The good news in the economic growth figures released on 28 February (the second revised estimates for the current fiscal) is not just that the economy appears to be definitely turning the corner, but also the fact that one perpetual source of worry – private investment – seems to be reviving.
At first glance that doesn’t seem to be the case. As a share of gross domestic product (GDP), gross fixed capital formation (GFCF), a proxy of investment activity, is expected to remain static at 28.5 percent in 2017-18 (the same as in 2015-16 and 2016-17). Growth in GFCF, estimated at 7.6 percent in the current fiscal, is lower than the 10.1 percent growth logged in 2016-17. But if one looks at quarter on quarter performance, there are signs of revival.
Growth in GFCF was a mere 1.6 percent in the first quarter (Q1, April-June), increased to 6.9 percent in Q2 (July-September) and went up further to 12 percent in Q3 (October-December) – higher than the 8.7 percent growth in the same period of the last fiscal.
Government expenditure and private consumption expenditure are still driving growth – their respective shares in GDP are estimated at 11.4 percent and 58.9 percent, but the share of private consumption expenditure has fallen from 59 percent to 58.9 percent. The government should go all out to ensure that this nascent investment recovery is not a flash in the pan.
The quarterly data shows the economy appears to be shrugging off the lingering effects of the demonetisation shock of November 2016 and the shock of the start of the goods and services tax (GST) regime in July. Quarter by quarter it appears to be inching its way up. Gross domestic product (GDP) grew 5.6 percent in Q1, 6.4 percent in Q2 and 7.2 percent in Q3. The same picture emerges in the case of growth in gross value added (GVA) – 5.6 percent in Q1, 6.2 percent in Q2 and 6.7 percent in Q3.
This has meant a bumping up of the growth projection for the full year (though most of the growth numbers lag those of 2016-17). The first advance estimates released in January, without the benefit of data for the full Q3, had projected a 6.5 percent growth; this has now been revised to 6.6 percent.
Growth in GVA has also been revised upwards - from 6.1 percent in the first advance estimates to 6.4 percent now. What the government can take heart from is the fact that the recovery is broad-based and, more importantly, construction and manufacturing – two sectors crucial for employment generation - both show a revival.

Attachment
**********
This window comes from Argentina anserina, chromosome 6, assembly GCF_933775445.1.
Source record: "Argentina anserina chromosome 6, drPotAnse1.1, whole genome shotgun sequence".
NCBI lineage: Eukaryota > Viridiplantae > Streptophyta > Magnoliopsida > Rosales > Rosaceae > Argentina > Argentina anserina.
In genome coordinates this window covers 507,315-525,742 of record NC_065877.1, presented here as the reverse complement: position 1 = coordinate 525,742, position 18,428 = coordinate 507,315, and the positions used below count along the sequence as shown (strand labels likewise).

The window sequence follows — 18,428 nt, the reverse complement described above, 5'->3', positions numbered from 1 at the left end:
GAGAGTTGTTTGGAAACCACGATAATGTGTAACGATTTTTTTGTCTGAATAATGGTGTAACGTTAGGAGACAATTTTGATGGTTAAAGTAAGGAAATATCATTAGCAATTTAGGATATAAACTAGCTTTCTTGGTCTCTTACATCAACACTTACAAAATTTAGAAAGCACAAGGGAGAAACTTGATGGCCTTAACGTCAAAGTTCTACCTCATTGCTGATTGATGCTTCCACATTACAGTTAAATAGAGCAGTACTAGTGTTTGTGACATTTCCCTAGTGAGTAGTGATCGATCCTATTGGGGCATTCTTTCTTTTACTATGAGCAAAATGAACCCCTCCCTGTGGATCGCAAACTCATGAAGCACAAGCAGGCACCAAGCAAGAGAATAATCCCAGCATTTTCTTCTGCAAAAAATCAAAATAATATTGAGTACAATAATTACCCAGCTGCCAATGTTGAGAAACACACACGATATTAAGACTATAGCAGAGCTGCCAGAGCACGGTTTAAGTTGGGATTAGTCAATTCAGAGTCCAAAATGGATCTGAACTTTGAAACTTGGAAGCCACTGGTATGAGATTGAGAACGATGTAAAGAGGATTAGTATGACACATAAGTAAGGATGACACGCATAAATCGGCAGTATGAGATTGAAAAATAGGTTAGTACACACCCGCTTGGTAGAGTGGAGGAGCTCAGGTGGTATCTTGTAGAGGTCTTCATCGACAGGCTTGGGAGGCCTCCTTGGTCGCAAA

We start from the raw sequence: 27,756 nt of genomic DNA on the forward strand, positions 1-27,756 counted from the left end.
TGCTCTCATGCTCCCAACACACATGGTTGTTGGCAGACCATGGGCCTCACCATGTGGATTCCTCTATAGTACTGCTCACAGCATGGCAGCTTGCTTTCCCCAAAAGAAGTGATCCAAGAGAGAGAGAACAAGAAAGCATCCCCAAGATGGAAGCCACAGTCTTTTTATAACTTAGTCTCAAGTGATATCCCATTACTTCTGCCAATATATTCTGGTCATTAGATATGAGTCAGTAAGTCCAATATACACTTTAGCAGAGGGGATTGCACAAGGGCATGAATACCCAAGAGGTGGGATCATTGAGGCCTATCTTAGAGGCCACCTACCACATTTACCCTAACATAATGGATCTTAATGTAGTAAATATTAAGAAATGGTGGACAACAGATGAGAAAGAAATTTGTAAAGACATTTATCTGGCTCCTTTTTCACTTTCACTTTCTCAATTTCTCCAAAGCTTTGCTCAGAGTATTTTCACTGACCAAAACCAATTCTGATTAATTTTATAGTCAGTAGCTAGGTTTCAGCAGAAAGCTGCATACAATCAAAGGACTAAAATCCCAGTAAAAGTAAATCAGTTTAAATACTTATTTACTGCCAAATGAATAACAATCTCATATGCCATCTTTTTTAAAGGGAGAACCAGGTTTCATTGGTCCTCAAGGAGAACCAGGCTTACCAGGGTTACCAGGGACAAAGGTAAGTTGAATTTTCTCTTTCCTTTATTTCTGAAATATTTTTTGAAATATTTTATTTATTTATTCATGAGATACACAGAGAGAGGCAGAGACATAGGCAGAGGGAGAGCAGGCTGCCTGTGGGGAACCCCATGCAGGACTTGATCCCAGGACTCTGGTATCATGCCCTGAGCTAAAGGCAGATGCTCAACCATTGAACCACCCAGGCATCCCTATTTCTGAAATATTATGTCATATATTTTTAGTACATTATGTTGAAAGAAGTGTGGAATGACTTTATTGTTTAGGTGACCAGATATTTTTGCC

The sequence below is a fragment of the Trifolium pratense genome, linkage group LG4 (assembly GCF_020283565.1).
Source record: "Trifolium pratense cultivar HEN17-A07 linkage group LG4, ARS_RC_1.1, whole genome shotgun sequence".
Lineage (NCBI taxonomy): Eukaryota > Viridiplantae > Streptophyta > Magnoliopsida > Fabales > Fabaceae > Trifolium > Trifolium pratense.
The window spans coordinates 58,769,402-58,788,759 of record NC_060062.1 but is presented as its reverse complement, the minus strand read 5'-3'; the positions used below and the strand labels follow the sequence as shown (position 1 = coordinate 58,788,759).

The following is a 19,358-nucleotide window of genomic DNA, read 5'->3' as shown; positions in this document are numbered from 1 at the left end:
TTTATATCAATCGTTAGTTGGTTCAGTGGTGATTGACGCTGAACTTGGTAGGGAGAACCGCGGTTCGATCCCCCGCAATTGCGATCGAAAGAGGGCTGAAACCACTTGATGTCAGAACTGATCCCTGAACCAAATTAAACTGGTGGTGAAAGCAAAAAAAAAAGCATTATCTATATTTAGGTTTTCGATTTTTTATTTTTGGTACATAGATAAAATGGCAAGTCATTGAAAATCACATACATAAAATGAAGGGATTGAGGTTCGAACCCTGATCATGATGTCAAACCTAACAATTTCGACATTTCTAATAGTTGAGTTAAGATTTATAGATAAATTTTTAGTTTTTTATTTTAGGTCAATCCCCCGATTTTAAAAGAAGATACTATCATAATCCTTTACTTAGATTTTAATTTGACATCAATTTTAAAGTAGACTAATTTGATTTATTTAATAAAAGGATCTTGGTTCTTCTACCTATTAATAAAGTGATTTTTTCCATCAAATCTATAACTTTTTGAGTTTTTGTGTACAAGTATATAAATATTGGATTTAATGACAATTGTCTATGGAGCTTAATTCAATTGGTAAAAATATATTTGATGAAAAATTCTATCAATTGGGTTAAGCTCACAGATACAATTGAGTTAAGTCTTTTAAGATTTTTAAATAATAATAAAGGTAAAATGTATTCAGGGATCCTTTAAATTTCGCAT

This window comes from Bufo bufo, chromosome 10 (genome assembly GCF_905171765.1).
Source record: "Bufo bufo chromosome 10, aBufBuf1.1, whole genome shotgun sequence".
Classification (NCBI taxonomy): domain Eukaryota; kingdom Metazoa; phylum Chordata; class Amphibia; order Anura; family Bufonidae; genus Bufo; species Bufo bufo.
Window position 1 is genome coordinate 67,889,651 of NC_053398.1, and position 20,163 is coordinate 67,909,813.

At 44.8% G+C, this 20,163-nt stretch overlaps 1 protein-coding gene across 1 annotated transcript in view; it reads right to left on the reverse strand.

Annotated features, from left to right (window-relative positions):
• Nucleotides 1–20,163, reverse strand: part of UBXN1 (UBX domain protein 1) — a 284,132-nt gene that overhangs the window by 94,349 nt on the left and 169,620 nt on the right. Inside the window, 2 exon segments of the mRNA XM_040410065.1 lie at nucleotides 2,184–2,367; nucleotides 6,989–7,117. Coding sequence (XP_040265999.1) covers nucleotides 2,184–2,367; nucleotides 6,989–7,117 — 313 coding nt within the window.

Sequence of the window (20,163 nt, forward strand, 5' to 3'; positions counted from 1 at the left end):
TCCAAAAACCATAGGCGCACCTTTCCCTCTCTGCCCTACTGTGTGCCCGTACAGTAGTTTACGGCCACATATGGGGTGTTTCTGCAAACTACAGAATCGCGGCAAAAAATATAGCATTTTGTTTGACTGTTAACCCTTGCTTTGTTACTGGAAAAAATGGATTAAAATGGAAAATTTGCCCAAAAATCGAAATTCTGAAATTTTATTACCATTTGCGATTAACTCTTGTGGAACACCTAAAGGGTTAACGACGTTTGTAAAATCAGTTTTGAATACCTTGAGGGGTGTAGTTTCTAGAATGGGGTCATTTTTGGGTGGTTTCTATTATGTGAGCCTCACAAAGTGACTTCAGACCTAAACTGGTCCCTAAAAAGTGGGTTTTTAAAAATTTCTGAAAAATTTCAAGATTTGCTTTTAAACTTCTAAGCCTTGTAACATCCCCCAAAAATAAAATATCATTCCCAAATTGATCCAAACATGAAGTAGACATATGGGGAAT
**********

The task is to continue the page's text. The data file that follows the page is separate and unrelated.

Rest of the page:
Manufacturing, which kicked off the current fiscal posting a decline of 1.8 percent, grew 8.1 percent in Q3. This is in line with trends in the movement of the purchasing managers index (PMI) as well as the Reserve Bank of India’s Order Books, Inventories and Capacity Utilisation Survey (OBICUS). The Nikkei India PMI has remained above the neutral 50 level for seven months now, even though it fell to 52.1 in February from 52.4 in January. The report says companies are reporting improved underlying demand and that new orders rose for the fourth successive month. More importantly, companies were reported to have raised their staffing levels during February.
Growth in construction has also been inching up – from 1.5 percent in Q1 to 6.8 percent in Q3 (the last is said to be a 24-quarter high, according to a State Bank of India Ecowrap report). Data for the core sector, also released on 28 February, shows cement demand is also picking up (though the high growth rates of 18 percent in November and December and 20 percent in January have to do with a low base).
Agriculture will continue to worry. For the year as a whole, growth is estimated at 3 percent, half of the 6.3 percent logged in 2016-17. This is in spite of the fact that the second advance estimates of production of major crops presents a better picture than was initially estimated. So, politically, this sector will continue to pose challenges for the government – production and pricing are both going to be problematic and there are no quick-fix solutions for this sector.
The latest data may provide some measure of relief for the government but there are still dark clouds hovering on the horizon, especially global crude prices. One still doesn’t know how the implementation of the e-way bills affect GST collections or the small and medium sector. The government clearly has its work cut out for it. It needs to rise to the challenge.
(The writer is a senior journalist and tweets at @soorpanakha)
Updated Date: Mar 01, 2018 07:33 AM